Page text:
Sticks and Stones

The trajectory of a tree’s life is as unforeseeable as our own, determined as much by circumstance as intention. Like any living organism, it has its phases and difficult ages. It’s subject to environmental shifts and storms, to changing patterns of land use and arbitrary rains. A tree might be shaped by strict winds, the intimate attentions of animals, a spike of lightning striking from the sky. Fire can kill it, score its wood into a canvas of anger, germinate seeds in its shade that have lain dormant for centuries. And sometimes a tree can outlive its time, much like the preserved bodies of men that are unpacked from glaciers long after being lost.

Near the southern tip of Lesser Prespa Lake runs a seam of deep time. To walk across the fields at the edge of a village and then through a narrow, stony gorge is to step across the bed of an ancient sea. In places there are pockets of exposed shale and sheets of marl which can be opened like a book. Relic seashells are encrusted into the sediment, held in place where they were settled when the water receded some 1.8 million years ago. Amongst the leaves of ancient sediment, a library of geological time, I saw a branch poking through the shale while out walking with friends. I felt its dense weight the moment I drew the length of branch from the earth, and realised it wasn’t exactly as it appeared. It was a piece of petrified tree that I held in my hand, wood transformed to stone.

 The shallow sea in this corner of Greece rose about 5.3 million years ago at the beginning of the Pliocene period, and the watery inundation ended an age of dry land that had lasted 170 million years from the final days of the Lower Jurassic. The story of the petrified tree isn’t certain, but in imagining its journey we might approximate its essence.

In all likelihood the tree died off as the sea slowly rose around it over 5 million years ago. It then fell into the brackish waters where mud and silt quickly settled around it, sealing it away from oxygen and stifling any aerobic activity that would have led to its decomposition. Instead, mineral-laden water that was seeping through the sediment of the seabed entered the tree’s cells, replacing the cellulose and lignin of the living organism, and preserving the structure of the wood in the shape it had adopted while alive.

As the Pliocene period came to an end around 1.8 million years ago the sea drained away, and the tree was transformed through a process called permineralisation. When the mineral-dense sea water suspended in the tree’s cells evaporated it left only minerals such as quartz in its place. All the tree’s organic properties were turned to inorganic stone, as though they’d stared into the eyes of Medusa in their last moments. It’s not the same alchemy often associated with fossils – when we’re witness to an impression or compression of a once-living organism – but in fact a replica of the original. The shape and form, the very structure of the tree itself, has been preserved in an enduring, stone mould. I held in my hands something that both was and wasn’t wood; I held in my hands a fragment of far time.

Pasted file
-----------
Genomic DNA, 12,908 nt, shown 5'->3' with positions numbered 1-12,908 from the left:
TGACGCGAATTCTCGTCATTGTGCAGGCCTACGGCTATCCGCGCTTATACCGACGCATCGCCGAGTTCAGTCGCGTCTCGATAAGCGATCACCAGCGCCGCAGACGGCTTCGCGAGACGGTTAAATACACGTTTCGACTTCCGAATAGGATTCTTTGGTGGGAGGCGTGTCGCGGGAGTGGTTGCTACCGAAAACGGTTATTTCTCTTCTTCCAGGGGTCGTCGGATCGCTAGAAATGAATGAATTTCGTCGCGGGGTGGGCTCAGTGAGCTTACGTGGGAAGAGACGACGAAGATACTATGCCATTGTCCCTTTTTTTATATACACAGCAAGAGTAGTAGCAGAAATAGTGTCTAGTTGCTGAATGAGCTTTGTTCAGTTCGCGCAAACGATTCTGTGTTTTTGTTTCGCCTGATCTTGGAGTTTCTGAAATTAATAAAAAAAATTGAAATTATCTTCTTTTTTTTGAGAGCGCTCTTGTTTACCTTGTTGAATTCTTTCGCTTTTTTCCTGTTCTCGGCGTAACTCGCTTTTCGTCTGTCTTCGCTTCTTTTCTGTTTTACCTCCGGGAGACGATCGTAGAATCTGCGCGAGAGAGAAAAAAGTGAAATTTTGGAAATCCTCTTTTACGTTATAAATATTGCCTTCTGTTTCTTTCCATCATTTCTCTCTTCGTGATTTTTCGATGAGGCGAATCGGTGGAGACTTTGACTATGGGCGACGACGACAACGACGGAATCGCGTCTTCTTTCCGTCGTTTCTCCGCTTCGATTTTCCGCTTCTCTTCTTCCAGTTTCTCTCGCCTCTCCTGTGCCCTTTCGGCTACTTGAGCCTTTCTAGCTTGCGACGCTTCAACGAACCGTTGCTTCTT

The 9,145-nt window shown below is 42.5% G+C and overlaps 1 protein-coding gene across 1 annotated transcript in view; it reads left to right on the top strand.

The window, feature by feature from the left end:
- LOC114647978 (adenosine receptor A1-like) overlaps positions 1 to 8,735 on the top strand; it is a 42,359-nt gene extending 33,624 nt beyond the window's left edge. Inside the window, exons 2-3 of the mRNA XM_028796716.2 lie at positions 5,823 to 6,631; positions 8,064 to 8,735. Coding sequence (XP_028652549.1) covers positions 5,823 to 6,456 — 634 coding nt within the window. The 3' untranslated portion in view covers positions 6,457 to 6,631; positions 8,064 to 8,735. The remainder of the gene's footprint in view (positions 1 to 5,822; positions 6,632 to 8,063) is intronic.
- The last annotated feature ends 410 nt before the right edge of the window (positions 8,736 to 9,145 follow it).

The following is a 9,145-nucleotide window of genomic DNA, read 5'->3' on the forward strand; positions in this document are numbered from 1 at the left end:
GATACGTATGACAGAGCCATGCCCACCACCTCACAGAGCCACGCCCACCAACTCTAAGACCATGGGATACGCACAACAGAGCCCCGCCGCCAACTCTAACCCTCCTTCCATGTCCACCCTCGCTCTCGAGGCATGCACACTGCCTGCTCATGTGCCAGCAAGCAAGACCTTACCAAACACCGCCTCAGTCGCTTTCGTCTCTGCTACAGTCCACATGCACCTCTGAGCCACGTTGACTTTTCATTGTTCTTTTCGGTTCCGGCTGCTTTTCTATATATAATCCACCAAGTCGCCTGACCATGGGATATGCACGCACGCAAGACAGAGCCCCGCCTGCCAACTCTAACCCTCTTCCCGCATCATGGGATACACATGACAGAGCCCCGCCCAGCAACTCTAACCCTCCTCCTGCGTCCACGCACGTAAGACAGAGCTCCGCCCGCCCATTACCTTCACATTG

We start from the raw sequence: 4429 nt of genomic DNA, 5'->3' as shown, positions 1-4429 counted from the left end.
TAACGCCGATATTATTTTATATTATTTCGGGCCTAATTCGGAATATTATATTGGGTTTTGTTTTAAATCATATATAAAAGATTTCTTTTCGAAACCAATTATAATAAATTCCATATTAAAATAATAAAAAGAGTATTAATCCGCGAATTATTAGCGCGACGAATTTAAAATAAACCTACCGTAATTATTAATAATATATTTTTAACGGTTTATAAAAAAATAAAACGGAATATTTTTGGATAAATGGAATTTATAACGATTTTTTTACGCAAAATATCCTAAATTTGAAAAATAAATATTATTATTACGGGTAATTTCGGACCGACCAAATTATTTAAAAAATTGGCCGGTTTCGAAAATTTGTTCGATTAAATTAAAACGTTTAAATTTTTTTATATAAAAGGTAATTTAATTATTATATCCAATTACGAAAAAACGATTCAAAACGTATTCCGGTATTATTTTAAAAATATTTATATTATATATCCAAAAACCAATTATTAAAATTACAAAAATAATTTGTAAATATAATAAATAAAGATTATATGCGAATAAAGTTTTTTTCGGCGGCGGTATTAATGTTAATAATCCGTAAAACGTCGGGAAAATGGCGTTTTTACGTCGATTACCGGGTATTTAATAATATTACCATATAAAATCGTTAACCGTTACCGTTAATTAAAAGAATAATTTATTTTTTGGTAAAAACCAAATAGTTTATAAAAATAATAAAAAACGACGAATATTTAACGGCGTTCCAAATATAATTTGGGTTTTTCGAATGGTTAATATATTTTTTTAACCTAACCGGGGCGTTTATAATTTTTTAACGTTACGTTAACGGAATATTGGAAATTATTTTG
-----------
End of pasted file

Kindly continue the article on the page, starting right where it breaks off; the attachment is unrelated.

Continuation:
26 thoughts on “Sticks and Stones

      1. Sorry to take so long to reply, Julian. It’s still a mystery. I showed the photos to friends who worked in the bush for many years as foresters, and they hadn’t seen anything like it. Bear and cougar were mentioned. Cougars are rare in this area, but might make more sense (as you said, it looked to be bounding). Thanks for asking and for trying to help figure it out! Hope all is well with you. Cait

  1. Wow! What an excellent piece, Julian, and most instructive too! I’ve encountered a few fossil trees in my time, but always large specimens embedded in the country rock at sites where their presence is known – so the encounter is anticipated, though wonderful nonetheless. Discovering a marvellous ancient tree relic in such a way is fantastic. How long did it take you to realise what you were holding?

    I really appreciated the informed explanation of the process by which the wood is transformed into stone.

    When I walk around my ‘hood here in Glasgow, I look up at the red sandstone tenement houses and think ‘well there’s some more of that ancient desert they’ve quarried from down the road in Dumfriesshire. I love all this geological business, puts most things into perspective…

    …not if Fabregas isn’t fit for the Barcelona game, mind.

    Much love


    1. Thanks very much, Pete! We knew almost immediately that is was a piece of petrified tree. I don’t know how we knew precisely, mind. Some sort of instinct. One of our friends on the walk, Steve, knew a fair bit about geology so we’d been spending some time looking around at fossils and the sheets of shale. But the moment of deeper realisation came just afterwards; that sense of geologic time in all its immensity. We carefully dug around some more and found a number of other parts of the tree embedded soundly in the clay soil. It’s possible that the entire tree is down there somewhere, or maybe just a large branch. So it was a wonderful opportunity to research and learn about the process of petrification.

      Like you I’m fascinated by the ‘pre-history’ of the actual houses and buildings I’m looking at. Their earlier existence is utterly compelling and ties us to other, radically different landscapes that gave birth to them – like the deserts you speak of! Marvellous stuff…..

      ….unlike the loss of Walcott as well as Fabregas, mind.

      lots of love,

  2. How exciting to unexpectedly find a piece of a petrified tree! What a very long journey the piece of wood was on before you crossed its path – it’s amazing to think of such large chunks of time. Our geological earth is so fascinating. I’ve seen samples of petrified wood at a mineral and gem shop near here. (Some of them are even locked behind glass.) After reading your post I have a greater appreciation for how they came to be in their present forms. Your pictures are captivating – especially the fourth one!